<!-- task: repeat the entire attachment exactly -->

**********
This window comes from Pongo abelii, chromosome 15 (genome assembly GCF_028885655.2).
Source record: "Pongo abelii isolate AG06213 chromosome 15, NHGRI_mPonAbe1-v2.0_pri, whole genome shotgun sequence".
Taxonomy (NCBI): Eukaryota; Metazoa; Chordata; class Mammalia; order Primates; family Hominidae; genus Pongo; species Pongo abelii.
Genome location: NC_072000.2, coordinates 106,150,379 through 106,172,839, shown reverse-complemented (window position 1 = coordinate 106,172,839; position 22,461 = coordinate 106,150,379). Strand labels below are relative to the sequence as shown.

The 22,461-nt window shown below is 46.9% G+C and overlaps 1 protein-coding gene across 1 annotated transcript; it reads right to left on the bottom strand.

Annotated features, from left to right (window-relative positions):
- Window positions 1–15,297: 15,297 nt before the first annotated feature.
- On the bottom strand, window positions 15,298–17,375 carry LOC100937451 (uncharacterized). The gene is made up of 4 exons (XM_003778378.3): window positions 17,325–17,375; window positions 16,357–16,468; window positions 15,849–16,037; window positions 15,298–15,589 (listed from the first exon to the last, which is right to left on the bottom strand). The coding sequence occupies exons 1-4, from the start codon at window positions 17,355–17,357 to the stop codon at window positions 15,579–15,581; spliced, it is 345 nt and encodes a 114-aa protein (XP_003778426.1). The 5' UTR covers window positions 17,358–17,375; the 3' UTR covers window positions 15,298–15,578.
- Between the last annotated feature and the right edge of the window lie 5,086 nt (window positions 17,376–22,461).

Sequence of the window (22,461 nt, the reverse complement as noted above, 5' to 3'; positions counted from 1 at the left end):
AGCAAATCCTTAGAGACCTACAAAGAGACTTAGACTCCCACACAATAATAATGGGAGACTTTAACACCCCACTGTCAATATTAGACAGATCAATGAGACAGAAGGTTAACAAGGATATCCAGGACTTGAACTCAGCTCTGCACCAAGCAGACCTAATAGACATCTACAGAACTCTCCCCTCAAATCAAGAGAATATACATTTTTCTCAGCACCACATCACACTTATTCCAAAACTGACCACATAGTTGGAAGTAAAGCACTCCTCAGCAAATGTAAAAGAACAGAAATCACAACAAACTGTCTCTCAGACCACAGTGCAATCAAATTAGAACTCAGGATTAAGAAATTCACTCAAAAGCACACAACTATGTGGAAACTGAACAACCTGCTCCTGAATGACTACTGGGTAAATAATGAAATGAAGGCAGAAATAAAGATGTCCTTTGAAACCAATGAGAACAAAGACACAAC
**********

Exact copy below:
This window comes from Pongo abelii, chromosome 15 (genome assembly GCF_028885655.2).
Source record: "Pongo abelii isolate AG06213 chromosome 15, NHGRI_mPonAbe1-v2.0_pri, whole genome shotgun sequence".
Taxonomy (NCBI): Eukaryota; Metazoa; Chordata; class Mammalia; order Primates; family Hominidae; genus Pongo; species Pongo abelii.
Genome location: NC_072000.2, coordinates 106,150,379 through 106,172,839, shown reverse-complemented (window position 1 = coordinate 106,172,839; position 22,461 = coordinate 106,150,379). Strand labels below are relative to the sequence as shown.

The 22,461-nt window shown below is 46.9% G+C and overlaps 1 protein-coding gene across 1 annotated transcript; it reads right to left on the bottom strand.

Annotated features, from left to right (window-relative positions):
- Window positions 1–15,297: 15,297 nt before the first annotated feature.
- On the bottom strand, window positions 15,298–17,375 carry LOC100937451 (uncharacterized). The gene is made up of 4 exons (XM_003778378.3): window positions 17,325–17,375; window positions 16,357–16,468; window positions 15,849–16,037; window positions 15,298–15,589 (listed from the first exon to the last, which is right to left on the bottom strand). The coding sequence occupies exons 1-4, from the start codon at window positions 17,355–17,357 to the stop codon at window positions 15,579–15,581; spliced, it is 345 nt and encodes a 114-aa protein (XP_003778426.1). The 5' UTR covers window positions 17,358–17,375; the 3' UTR covers window positions 15,298–15,578.
- Between the last annotated feature and the right edge of the window lie 5,086 nt (window positions 17,376–22,461).

Sequence of the window (22,461 nt, the reverse complement as noted above, 5' to 3'; positions counted from 1 at the left end):
AGCAAATCCTTAGAGACCTACAAAGAGACTTAGACTCCCACACAATAATAATGGGAGACTTTAACACCCCACTGTCAATATTAGACAGATCAATGAGACAGAAGGTTAACAAGGATATCCAGGACTTGAACTCAGCTCTGCACCAAGCAGACCTAATAGACATCTACAGAACTCTCCCCTCAAATCAAGAGAATATACATTTTTCTCAGCACCACATCACACTTATTCCAAAACTGACCACATAGTTGGAAGTAAAGCACTCCTCAGCAAATGTAAAAGAACAGAAATCACAACAAACTGTCTCTCAGACCACAGTGCAATCAAATTAGAACTCAGGATTAAGAAATTCACTCAAAAGCACACAACTATGTGGAAACTGAACAACCTGCTCCTGAATGACTACTGGGTAAATAATGAAATGAAGGCAGAAATAAAGATGTCCTTTGAAACCAATGAGAACAAAGACACAAC